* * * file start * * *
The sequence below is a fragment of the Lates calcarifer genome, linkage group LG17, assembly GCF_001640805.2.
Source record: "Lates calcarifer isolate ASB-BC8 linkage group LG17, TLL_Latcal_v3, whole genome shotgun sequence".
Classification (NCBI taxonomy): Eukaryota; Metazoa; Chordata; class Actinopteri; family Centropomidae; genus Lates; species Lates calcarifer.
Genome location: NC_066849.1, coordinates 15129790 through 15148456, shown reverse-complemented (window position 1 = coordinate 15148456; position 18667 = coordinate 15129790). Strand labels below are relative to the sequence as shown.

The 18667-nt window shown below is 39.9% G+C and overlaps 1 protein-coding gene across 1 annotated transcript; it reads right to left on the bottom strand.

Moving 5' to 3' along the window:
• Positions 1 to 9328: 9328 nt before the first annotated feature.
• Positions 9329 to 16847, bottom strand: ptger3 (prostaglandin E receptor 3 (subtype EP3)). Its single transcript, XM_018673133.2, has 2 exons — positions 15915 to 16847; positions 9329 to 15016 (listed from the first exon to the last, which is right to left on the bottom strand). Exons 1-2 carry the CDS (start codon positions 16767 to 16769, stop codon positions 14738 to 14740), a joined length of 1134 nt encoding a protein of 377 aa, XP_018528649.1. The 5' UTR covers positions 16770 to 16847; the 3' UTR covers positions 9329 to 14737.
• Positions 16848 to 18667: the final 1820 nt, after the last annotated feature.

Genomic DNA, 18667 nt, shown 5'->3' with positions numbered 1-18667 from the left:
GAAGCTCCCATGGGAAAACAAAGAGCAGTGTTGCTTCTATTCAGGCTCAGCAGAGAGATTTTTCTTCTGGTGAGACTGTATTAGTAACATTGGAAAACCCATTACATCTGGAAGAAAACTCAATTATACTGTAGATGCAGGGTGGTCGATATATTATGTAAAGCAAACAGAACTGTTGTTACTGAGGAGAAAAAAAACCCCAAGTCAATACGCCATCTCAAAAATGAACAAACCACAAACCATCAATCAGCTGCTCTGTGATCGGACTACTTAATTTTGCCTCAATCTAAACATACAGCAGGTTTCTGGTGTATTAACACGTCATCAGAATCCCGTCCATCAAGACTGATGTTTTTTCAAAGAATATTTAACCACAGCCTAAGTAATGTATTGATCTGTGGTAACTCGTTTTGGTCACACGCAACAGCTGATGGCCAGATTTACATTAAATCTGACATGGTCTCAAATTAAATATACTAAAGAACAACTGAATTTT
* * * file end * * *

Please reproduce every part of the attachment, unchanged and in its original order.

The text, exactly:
The sequence below is a fragment of the Lates calcarifer genome, linkage group LG17, assembly GCF_001640805.2.
Source record: "Lates calcarifer isolate ASB-BC8 linkage group LG17, TLL_Latcal_v3, whole genome shotgun sequence".
Classification (NCBI taxonomy): Eukaryota; Metazoa; Chordata; class Actinopteri; family Centropomidae; genus Lates; species Lates calcarifer.
Genome location: NC_066849.1, coordinates 15129790 through 15148456, shown reverse-complemented (window position 1 = coordinate 15148456; position 18667 = coordinate 15129790). Strand labels below are relative to the sequence as shown.

The 18667-nt window shown below is 39.9% G+C and overlaps 1 protein-coding gene across 1 annotated transcript; it reads right to left on the bottom strand.

Moving 5' to 3' along the window:
• Positions 1 to 9328: 9328 nt before the first annotated feature.
• Positions 9329 to 16847, bottom strand: ptger3 (prostaglandin E receptor 3 (subtype EP3)). Its single transcript, XM_018673133.2, has 2 exons — positions 15915 to 16847; positions 9329 to 15016 (listed from the first exon to the last, which is right to left on the bottom strand). Exons 1-2 carry the CDS (start codon positions 16767 to 16769, stop codon positions 14738 to 14740), a joined length of 1134 nt encoding a protein of 377 aa, XP_018528649.1. The 5' UTR covers positions 16770 to 16847; the 3' UTR covers positions 9329 to 14737.
• Positions 16848 to 18667: the final 1820 nt, after the last annotated feature.

Genomic DNA, 18667 nt, shown 5'->3' with positions numbered 1-18667 from the left:
GAAGCTCCCATGGGAAAACAAAGAGCAGTGTTGCTTCTATTCAGGCTCAGCAGAGAGATTTTTCTTCTGGTGAGACTGTATTAGTAACATTGGAAAACCCATTACATCTGGAAGAAAACTCAATTATACTGTAGATGCAGGGTGGTCGATATATTATGTAAAGCAAACAGAACTGTTGTTACTGAGGAGAAAAAAAACCCCAAGTCAATACGCCATCTCAAAAATGAACAAACCACAAACCATCAATCAGCTGCTCTGTGATCGGACTACTTAATTTTGCCTCAATCTAAACATACAGCAGGTTTCTGGTGTATTAACACGTCATCAGAATCCCGTCCATCAAGACTGATGTTTTTTCAAAGAATATTTAACCACAGCCTAAGTAATGTATTGATCTGTGGTAACTCGTTTTGGTCACACGCAACAGCTGATGGCCAGATTTACATTAAATCTGACATGGTCTCAAATTAAATATACTAAAGAACAACTGAATTTT